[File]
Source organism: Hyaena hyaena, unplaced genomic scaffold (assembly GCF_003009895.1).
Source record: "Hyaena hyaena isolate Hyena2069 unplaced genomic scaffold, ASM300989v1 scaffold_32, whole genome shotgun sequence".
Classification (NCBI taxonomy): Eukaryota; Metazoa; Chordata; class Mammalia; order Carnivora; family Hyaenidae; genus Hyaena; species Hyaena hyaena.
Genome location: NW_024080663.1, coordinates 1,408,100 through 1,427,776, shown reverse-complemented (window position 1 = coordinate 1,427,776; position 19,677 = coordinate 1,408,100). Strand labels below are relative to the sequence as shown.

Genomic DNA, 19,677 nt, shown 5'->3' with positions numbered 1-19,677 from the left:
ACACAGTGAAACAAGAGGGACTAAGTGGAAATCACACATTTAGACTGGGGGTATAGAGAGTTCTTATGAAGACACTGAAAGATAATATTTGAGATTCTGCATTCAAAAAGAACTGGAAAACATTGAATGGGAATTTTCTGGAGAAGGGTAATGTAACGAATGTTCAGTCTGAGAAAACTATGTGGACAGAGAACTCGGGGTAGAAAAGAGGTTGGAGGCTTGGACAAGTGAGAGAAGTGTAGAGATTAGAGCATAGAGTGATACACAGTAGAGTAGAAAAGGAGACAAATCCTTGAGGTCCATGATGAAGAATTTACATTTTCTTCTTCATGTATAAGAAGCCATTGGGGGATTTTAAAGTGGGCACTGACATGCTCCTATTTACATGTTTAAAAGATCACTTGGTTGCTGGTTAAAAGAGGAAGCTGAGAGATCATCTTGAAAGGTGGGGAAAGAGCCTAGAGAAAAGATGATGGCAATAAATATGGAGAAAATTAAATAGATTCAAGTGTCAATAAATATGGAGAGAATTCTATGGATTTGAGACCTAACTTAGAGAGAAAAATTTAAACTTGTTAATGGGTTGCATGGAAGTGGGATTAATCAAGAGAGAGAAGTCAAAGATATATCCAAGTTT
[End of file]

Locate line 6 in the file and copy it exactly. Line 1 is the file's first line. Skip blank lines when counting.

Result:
ACACAGTGAAACAAGAGGGACTAAGTGGAAATCACACATTTAGACTGGGGGTATAGAGAGTTCTTATGAAGACACTGAAAGATAATATTTGAGATTCTGCATTCAAAAAGAACTGGAAAACATTGAATGGGAATTTTCTGGAGAAGGGTAATGTAACGAATGTTCAGTCTGAGAAAACTATGTGGACAGAGAACTCGGGGTAGAAAAGAGGTTGGAGGCTTGGACAAGTGAGAGAAGTGTAGAGATTAGAGCATAGAGTGATACACAGTAGAGTAGAAAAGGAGACAAATCCTTGAGGTCCATGATGAAGAATTTACATTTTCTTCTTCATGTATAAGAAGCCATTGGGGGATTTTAAAGTGGGCACTGACATGCTCCTATTTACATGTTTAAAAGATCACTTGGTTGCTGGTTAAAAGAGGAAGCTGAGAGATCATCTTGAAAGGTGGGGAAAGAGCCTAGAGAAAAGATGATGGCAATAAATATGGAGAAAATTAAATAGATTCAAGTGTCAATAAATATGGAGAGAATTCTATGGATTTGAGACCTAACTTAGAGAGAAAAATTTAAACTTGTTAATGGGTTGCATGGAAGTGGGATTAATCAAGAGAGAGAAGTCAAAGATATATCCAAGTTT